And happily in heaven we will be spared the nonsense, complaints and commercials, and verbal diarrhea of our fast talking world. Which suggests that one of the joys of heaven will be enjoying the wisdom of those whose hearts have been perfected in love.

We can also see how the bad use of words coming out of impure hearts explains much of the misery that blights our cities here in this world. "With their mouths the godless would destroy their neighbors, and by knowledge the righteous are delivered" (11:9). "By the blessing of the upright a city is exalted, but it is overthrown by the mouth of the wicked. Whoever belittles another lacks sense, but an intelligent person remains silent. A gossip goes about telling secrets, but one who is trustworthy in spirit keeps a confidence" (11:11-13). "The mind of the righteous ponders how to answer, but the mouth of the wicked pours out evil" (15:28). Imagine what our city could be like if we could be freed from those who hurt and destroy others by their words, those who belittle others, and those who engage in malicious gossip

But wisdom is also very practical for living our life in the here and now. In a couple of memorable verses Solomon sums up three ways in which heart wisdom controls our language. "The heart of the wise makes their speech judicious, and adds persuasiveness to their lips. Pleasant words are like a honeycomb, sweetness to the soul and health to the body" (16:23-24). It does not take long to recognize a judicious (sensible, balanced, reliable, prudent) person. This is someone whose judgment we trust.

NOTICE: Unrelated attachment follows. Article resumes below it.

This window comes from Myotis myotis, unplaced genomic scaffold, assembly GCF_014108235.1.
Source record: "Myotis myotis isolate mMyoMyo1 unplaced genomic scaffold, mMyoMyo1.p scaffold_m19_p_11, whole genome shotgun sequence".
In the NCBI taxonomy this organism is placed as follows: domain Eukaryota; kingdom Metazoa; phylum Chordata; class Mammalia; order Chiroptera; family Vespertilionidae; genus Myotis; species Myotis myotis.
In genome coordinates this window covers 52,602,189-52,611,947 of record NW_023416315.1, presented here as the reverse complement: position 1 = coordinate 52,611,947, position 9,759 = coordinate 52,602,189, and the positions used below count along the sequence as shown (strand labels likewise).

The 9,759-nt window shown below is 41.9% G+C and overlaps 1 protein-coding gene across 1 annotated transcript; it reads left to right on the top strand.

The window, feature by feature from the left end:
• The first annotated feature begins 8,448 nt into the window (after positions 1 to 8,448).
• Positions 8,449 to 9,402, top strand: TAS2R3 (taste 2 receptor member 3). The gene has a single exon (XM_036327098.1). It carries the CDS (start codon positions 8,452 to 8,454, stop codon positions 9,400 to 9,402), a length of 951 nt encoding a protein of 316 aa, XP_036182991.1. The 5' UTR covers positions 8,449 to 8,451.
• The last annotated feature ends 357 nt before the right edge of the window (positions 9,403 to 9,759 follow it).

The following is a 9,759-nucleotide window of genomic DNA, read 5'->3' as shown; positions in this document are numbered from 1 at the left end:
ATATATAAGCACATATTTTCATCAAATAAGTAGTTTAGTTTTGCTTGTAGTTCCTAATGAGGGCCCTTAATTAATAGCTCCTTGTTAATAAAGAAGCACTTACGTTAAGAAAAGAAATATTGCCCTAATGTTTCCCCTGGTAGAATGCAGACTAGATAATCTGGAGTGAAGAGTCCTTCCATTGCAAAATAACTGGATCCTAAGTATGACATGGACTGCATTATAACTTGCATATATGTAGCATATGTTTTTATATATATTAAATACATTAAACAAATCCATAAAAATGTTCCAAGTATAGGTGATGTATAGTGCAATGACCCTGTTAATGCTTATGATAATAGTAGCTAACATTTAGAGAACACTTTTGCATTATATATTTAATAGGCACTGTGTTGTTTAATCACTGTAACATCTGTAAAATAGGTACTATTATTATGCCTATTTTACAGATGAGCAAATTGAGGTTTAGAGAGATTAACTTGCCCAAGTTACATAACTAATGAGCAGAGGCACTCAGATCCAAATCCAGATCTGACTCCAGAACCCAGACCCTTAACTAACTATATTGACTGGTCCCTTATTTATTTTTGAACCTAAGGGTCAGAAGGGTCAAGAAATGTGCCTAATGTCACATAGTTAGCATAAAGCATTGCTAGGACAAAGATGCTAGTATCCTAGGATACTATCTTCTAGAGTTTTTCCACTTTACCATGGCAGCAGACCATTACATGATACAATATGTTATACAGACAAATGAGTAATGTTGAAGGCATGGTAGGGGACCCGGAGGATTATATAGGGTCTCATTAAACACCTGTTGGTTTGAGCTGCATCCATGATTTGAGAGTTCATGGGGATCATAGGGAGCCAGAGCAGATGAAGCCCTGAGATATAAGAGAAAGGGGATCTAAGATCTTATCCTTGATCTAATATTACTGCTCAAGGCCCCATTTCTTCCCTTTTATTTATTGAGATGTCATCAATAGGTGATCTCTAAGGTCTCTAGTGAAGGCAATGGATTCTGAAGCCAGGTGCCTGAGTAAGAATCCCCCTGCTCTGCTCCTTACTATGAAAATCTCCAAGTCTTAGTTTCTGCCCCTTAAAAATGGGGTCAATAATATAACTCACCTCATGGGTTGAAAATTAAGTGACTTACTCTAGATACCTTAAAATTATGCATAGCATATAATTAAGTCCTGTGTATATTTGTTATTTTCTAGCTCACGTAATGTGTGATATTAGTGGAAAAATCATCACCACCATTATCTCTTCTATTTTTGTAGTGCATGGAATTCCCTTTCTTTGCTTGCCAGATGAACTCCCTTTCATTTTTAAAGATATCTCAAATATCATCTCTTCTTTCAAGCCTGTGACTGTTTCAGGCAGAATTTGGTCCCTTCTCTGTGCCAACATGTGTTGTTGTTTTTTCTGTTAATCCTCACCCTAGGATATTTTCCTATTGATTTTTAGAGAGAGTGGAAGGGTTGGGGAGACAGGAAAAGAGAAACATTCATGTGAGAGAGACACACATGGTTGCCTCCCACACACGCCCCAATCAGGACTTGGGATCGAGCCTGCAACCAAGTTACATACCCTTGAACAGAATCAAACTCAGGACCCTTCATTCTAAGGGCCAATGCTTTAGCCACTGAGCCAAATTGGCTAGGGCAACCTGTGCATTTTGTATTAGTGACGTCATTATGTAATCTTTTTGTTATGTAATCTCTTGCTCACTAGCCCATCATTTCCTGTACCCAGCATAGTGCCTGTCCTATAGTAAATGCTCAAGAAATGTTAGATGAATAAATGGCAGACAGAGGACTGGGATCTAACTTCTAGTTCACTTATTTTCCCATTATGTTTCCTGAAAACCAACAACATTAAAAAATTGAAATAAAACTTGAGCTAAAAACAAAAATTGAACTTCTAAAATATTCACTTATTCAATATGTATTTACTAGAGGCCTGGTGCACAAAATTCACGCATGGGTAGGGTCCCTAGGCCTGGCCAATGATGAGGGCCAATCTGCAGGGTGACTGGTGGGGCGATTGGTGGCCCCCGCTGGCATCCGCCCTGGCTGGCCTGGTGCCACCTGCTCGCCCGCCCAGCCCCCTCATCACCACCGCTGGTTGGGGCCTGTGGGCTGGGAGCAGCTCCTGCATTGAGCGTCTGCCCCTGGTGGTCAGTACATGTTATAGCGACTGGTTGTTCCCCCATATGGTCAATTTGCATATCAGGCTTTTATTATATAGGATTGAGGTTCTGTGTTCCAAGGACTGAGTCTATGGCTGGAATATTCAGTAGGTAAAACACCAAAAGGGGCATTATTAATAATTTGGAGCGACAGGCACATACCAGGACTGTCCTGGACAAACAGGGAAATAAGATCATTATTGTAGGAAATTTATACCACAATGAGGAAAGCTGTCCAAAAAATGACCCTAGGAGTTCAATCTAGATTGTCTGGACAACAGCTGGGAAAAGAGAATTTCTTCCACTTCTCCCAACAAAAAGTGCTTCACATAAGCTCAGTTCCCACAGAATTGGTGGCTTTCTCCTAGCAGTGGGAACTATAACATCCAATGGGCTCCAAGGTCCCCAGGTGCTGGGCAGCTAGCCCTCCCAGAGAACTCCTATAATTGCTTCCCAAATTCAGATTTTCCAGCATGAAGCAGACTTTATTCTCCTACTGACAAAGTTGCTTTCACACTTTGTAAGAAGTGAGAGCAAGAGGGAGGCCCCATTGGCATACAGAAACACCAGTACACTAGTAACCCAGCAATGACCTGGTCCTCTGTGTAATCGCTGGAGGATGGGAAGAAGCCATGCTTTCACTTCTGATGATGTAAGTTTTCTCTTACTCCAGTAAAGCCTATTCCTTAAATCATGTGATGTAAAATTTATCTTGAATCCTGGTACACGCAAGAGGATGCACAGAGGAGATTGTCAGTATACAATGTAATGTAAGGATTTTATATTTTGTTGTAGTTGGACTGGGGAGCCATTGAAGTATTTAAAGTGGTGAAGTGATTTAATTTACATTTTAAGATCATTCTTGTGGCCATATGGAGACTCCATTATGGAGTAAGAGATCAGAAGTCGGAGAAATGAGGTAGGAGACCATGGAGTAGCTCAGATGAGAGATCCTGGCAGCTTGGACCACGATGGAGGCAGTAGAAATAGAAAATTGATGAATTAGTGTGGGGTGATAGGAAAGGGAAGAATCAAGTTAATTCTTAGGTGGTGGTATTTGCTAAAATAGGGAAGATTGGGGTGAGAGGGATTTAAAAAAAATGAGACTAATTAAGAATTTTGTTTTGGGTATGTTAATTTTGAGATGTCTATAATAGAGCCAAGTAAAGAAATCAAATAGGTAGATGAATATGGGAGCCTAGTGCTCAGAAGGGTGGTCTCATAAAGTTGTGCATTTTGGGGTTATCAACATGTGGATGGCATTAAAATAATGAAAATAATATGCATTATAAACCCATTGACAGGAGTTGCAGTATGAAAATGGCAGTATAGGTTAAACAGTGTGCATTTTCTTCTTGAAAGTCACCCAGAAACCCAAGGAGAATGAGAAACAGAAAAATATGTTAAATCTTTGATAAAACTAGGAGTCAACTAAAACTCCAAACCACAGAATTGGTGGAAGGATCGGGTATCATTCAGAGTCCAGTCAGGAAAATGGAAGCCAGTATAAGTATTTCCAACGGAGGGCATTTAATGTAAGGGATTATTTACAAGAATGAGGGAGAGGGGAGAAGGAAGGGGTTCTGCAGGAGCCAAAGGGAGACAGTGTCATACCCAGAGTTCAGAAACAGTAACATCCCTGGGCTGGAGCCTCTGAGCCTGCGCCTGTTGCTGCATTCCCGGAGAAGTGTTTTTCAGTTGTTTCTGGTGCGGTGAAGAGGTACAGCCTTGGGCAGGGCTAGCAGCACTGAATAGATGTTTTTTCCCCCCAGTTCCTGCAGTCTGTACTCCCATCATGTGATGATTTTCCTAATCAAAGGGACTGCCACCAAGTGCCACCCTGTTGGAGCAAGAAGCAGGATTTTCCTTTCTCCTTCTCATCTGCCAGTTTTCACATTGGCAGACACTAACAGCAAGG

When a person's heart is a fountain of wisdom, we are persuaded by their common sense (16:23), and are willing to follow their advice. The world is full of fast talkers who will sell us something we do not want, but the experience of recognizing some genuinely wise persons should keep us from being easily taken in by the counterfeits..

And we all know how we would prefer to avoid the conversation of people who irk us, but we delight in the sweetness of the words of a really wise person (16:24). Instead of merely empty chatter, we are fed, encouraged, enlightened, healed by what he or she shares with us. And we are warned that "A perverse person spreads strife, and a whisperer separates close friends" (16:28).

In view of such warnings we can be tempted to become clams. We take the proverb to heart, "Even fools who keep silent are considered wise" (17:28) which might suggest that we will make a fool of ourselves when we open our mouth to talk. But the silent treatment is no solution, and it is very hard to live with (as every married woman knows). It is only by letting the Holy Spirit cleanse our heart that we can be happy sociable persons whose words delight others by the very Wisdom of God.

The Holy Spirit never produces boring people.

Which is why I rejoice in the words that begin our communion service. "Almighty God, to you all hearts are open, all desires known. Cleanse the thoughts of our hearts by the inspiration of the Holy Spirit, that we may perfectly love you and worthily magnify your holy name" (Canadian Anglican Book of Alternative Services).

Chapter 5  ..... Work and Laziness